Up to 2.1 million people across Somalia are expected to face food consumption gaps and high acute malnutrition. Current high levels of food insecurity are driven by drought conditions spanning over four consecutive poor rainy seasons, exacerbated by below-average and erratically distributed rainfall during the 2019 Gu season (April-June), which began late and finished early. In Bay region, more families continue to be displaced as the drought take toll on their remaining livestock and crops, forcing them to abandon their way of life.
Abdullahi, 48 years old, has been living in Aw-basow village (Burhakaba district) for over 20 years now. He lives in the village with his wife and seven children. Before the drought struck, Abdullahi owned few goats for dairy subsistence and cultivated a rain-fed piece of land behind his homestead that grew some vegetables, beans and maize during the rainy season.
Like many other agro-pastoral communities in his village, Abdullahi’s expected cereals harvest failed. The goats were too weak to provide milk, leaving him unable to meet his family food needs. Life became unbearable and his ability to support his family thinned by the day as there were no other opportunities available. During this time, Abdullahi accumulated large debts as he was struggling to feed his family and rescue the remaining goats.
In an effort to improve food security, livelihoods and build community resilience against recurrent droughts, ACTED, supported by the European Commission’s Directorate-General for European Civil Protection and Humanitarian Aid Operations (DG ECHO), implemented cash-for-work activities and seeds distributions. These activities allow beneficiaries to afford their family’s basic needs such as food, water and clothing, and also to grow drought-resistant vegetables.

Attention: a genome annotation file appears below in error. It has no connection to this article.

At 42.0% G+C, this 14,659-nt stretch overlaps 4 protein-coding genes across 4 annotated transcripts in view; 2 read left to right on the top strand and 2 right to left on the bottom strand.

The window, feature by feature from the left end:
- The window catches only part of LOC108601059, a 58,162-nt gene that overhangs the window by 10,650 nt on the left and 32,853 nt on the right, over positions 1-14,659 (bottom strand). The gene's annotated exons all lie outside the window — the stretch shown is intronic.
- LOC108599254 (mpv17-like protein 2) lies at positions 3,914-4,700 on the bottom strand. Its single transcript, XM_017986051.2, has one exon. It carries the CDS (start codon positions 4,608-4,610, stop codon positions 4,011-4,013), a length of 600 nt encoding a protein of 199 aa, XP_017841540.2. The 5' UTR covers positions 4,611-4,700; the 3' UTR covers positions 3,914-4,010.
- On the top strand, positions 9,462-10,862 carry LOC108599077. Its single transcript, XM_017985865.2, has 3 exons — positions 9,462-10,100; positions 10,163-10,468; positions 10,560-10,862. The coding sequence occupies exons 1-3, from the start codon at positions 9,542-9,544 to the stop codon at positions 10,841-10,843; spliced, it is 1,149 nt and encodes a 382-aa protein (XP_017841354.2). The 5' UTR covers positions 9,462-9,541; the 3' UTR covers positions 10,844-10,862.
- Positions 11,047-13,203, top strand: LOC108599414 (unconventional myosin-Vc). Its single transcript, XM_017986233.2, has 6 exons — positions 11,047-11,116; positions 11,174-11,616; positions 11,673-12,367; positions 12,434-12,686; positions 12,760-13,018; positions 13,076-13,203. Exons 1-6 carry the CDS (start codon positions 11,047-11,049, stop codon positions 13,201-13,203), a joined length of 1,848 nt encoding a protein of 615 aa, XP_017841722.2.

ACTED is rehabilitating ten water pans through cash-for-work activities. This will increase access to water and create employment opportunities for the community. Abdullahi’s family is among 1,000 households that ACTED is supporting through its cash-for-work programme which acts as a safety net for families to attain self-reliance.
For four months, Abdullahi was enrolled in the cash–for-work programme, which provides beneficiaries with short-term employment. Through the programme, Abdullahi worked in the rehabilitation of water pans in his village, thus contributing to restoring key community assets and infrastructures. Abdullahi used much of the cash he received to buy food for his family and repay part of his debts.
Abdullahi was also trained on multi-storey garden practices. Multi-Sorey gardens is an innovative farming technique using bag gardens, reputable for utilizing minimal land and water. The idea is simple and has high efficiency in water use, which makes it ideal for water stressed locations like south-west Somalia.
He used the drought-resistant seeds he received from ACTED to grow vegetables in his garden just behind his homestead. He saved every drop of water and reused it in watering his farm. He would spend better part of the day in the garden to keep away rodents and insects from invading it. His hardwork paid, and he started harvesting zorzi, a locally consumed green vegetable which is enough to sustain his family for now.
With the garden, I feel that my family is healthier, happier and I don’t worry about them being hungry. In the past, I had to buy vegetables, but now I don’t need to do that since I am growing zorzi in my own garden. I’d like to become a model gardener for my village and teach people how to grow vegetables. People come to see the garden and want to buy my product. I saved and reused every drop of water in my house to water the garden and It was growing fast by the day
The project supplemented Abdullahi’s family food needs and provided a highly needed balanced diet with the nutritious zorzi. Most importantly, the cash he received was much more useful than food assistance, because it gave him the freedom to prioritize, as he knows best their most pressing needs for his family.